How to make Brackets work

Let’s start with something simple, like

many (this + that) is many this + many that

similarly, if we have lots instead of many, then

lots (this + that) = lots this + lots that

so if we put both lines together using brackets, so many and lots becomes (many + lots), then

(many + lots) times (this + that)

= many times this + many times that + lots times that + lots times that

and if I use x for ‘times”, then if you see the first bracket as having two terms inside it and we expand that one first into ‘many’ of (this&that) followed by ‘lots’ of (this&that), we get

(many + lots) x (this + that) =many x (this + that) + lots x (this + that)

= many x this + many x that + lots x this + lots x that

or, using algebra instead of words and I pick the letters a,b,c,d, then

(a + b) x (c + d) = a x c + a x d + b x c + b x d = ac + ad + bc + bd

and if we have some x and y, while it looks more complicated, it’s just the same really: I’ve done this as slow as I can so you can see how the parts can be manipulated. I might expect every second line in a current homework and just the last one with practice.

Can we agree that (this&that) is exactly the same as (that&this)? so you don’t mind swapping them around occasionally? I remember that some students find this a problem — these are the same people who see three fours as somehow different from four threes. I recognise this as also someone who genuionely thinks that six of one and half a dozen of the other are actually different. I blame your primary education when this happens and I hope we can fix it. In algebra, and mix of letters without signs separating them are therefore multiplied together, so xy and yx are *the same thing*. This is not dyslexia; this is not a mistake; this is correct. In the same way, abc, bca, cab, acb, cba, bac are each identical to the others. The same applies to addition as applies to addition [a+b is the same as b+a; a+b+c is the same as b+c+a]. But subtraction and division are different and for those oparations the order *does* matter. This should have been clear to you back in Y5.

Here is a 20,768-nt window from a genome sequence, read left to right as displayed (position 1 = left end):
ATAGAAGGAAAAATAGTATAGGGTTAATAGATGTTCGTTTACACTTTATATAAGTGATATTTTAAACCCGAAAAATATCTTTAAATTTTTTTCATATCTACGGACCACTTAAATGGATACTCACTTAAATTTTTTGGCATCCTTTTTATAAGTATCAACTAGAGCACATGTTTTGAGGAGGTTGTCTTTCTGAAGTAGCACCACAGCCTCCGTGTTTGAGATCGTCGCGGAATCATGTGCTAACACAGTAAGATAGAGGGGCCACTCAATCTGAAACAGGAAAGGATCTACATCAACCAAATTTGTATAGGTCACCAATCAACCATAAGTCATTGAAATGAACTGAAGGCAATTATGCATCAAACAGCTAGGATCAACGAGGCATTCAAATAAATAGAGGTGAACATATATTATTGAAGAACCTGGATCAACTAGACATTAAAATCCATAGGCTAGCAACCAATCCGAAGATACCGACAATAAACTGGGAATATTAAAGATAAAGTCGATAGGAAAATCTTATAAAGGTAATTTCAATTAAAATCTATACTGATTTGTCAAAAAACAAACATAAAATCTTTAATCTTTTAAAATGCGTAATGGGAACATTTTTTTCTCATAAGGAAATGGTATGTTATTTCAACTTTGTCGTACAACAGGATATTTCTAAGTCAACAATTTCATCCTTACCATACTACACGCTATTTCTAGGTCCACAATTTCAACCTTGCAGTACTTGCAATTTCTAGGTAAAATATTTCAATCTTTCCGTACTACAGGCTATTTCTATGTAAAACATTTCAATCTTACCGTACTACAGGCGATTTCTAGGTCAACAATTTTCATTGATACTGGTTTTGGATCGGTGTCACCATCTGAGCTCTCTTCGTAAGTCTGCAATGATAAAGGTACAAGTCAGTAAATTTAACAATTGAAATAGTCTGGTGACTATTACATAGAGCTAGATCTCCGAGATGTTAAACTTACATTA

(ax+ by) x (cx + dy) = ax x cx + ax x dy + by x cx + by x dy

=axcx + axdy + bycx + bydy =acx² + ad xy + bc xy + bdy²

=acx² + (ad + bc) xy + bdy²

There is a pretty (effective, stupid, silly, all of these) way of writing this as a ‘face’, two eyebrows, a nose and a mouth, which I managed to reproduce on the paper version of this page. It should be in your exercise book by now.

Notice that every term in (ax+ by) x (cx + dy) = acx² + (ad + bc) xy + bdy² has four letters in it. If x and y had dimension like length, then ax+by has length too, and length (of some x plus some y) times length (of some other x plus some y) makes area. Similarly, each of x² , y² and xy must be area. So the whole is consistent — meaning that all the terms are area and it, the algebra, therefore makes sense. Proper vocabulary (and convention) says that x & y are * variables* (stand for something including a something with dimension), while each or a,b,c and d are

*(just number).*

__coefficients__This page is written for those who feel a need for a different way of looking at this topic. The practice with numbers is on other sheets...

You might notice I sometimes use a pair of brackets. Remember that a term is a thing separated by + or - signs, so while a term might include a bracketed part, it will include terms inside the brackets.

Can you see a need for some better term-inology?